I let myself off the hook for doubting him in the first place. Right or wrong, sometimes with M. expectations are low. Maybe it’s a defense mechanism to appreciate when he exceeds our expectations, instead of be disappointed that he’s not meeting them, if that makes sense. I remember talking with another autism mom awhile back and we joked about how the littlest thing our special kids did made us so happy– answering a question, commenting on something happening in real time, showing empathy or even simply reacting appropriately to a situation. She said that her son had told her that it was cloudy outside that morning and she practically threw a party she was so thrilled. I understood.

This week M. said, “Yeah Blue, I’ve got two” in front of a standing-room only crowd. It may not have been first place in the spelling bee or the starring role in the school musical, but to us and to his teachers (who cried with me), it was huge.

Thanks for reading and have a nice night!

19 Comments

  1. Beautiful, I had a similar experience with my little man who is on the spectrum. The teachers wanted to include him in the play last year. He did his one line all dressed up and then walked of the stage and out the door due to the noise being too loud. We use that brave moment to help him see he can do things he thinks he cant. This year he remembers fondly having his part but said “I don’t need to go in the play this year mum I did it last year.” And so I listen and accept that he does not want to this year and thats ok…..I was as emotional as you because like you say its the little things that matter…thank you for making me smile today.

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  2. As with everything, the media hypes Autism up to sound like a condition that is lurking under the cribs in the newborn nurseries of every hospital. We rarely read about advancements and accomplishments with Autistic children – just how many now have it and what potentially caused it.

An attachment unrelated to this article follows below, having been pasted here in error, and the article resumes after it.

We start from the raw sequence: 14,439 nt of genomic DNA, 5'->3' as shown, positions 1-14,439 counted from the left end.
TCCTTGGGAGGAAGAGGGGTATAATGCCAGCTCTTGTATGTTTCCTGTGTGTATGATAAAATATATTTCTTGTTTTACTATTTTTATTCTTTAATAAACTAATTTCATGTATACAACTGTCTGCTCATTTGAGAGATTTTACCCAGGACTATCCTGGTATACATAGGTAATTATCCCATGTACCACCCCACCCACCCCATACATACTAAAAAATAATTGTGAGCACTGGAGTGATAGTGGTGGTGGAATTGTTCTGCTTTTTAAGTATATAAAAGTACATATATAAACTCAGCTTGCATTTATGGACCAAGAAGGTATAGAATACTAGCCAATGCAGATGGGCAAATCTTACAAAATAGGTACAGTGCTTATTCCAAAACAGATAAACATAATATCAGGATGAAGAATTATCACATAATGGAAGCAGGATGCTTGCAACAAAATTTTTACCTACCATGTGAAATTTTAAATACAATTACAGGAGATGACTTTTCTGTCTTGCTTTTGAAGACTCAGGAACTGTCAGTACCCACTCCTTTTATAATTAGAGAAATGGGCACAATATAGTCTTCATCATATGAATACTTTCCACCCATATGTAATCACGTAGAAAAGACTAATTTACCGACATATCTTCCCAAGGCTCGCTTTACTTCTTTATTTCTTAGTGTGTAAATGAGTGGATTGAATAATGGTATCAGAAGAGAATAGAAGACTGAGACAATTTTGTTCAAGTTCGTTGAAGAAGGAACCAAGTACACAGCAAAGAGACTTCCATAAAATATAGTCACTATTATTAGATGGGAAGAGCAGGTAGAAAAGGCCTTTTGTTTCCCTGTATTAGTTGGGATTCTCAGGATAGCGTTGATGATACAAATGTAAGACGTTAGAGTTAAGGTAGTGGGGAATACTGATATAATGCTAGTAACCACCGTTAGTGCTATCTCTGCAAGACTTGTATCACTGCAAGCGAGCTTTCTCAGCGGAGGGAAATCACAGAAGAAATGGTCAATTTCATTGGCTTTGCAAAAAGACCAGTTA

This essay was excellent. It shows nothing is hopeless and it proves how powerful early intervention is. You are an excellent mom and while you are proud of M – you should be VERY proud of yourself!

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  3. A confession of ignorance: I have little to no idea of the behavior patterns of people with autism. I have two stereotypes (to be disposed of immediately when reality strikes) that your son seems to fall between. Obviously, I have more to learn (I was already sure of that). The way you describe him being happy about delivering his line makes me wonder if he wasn’t sure if he’d get it. Was he? Does he think he’ll freeze? What did he think about what was going to happen?

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    • Autism is so tough bc the kids are do different. Everyone tends to think of rain man, but mine isn’t like that. The “spectrum” makes it hard to stereotype. I wish I knew what he was thinking when he said the line. He usually succeeds with 1-repetition and 2-positive feedback. I am sure with all the practice he understood what he had to do, and with all the accolades knew that he’d get a “good job” if he did it. Still, I don’t think he worried about freezing or being nervous. It’s hard to figure out.

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  4. Pingback: Happy Blog-iversary WOAW! | Waiting on a Word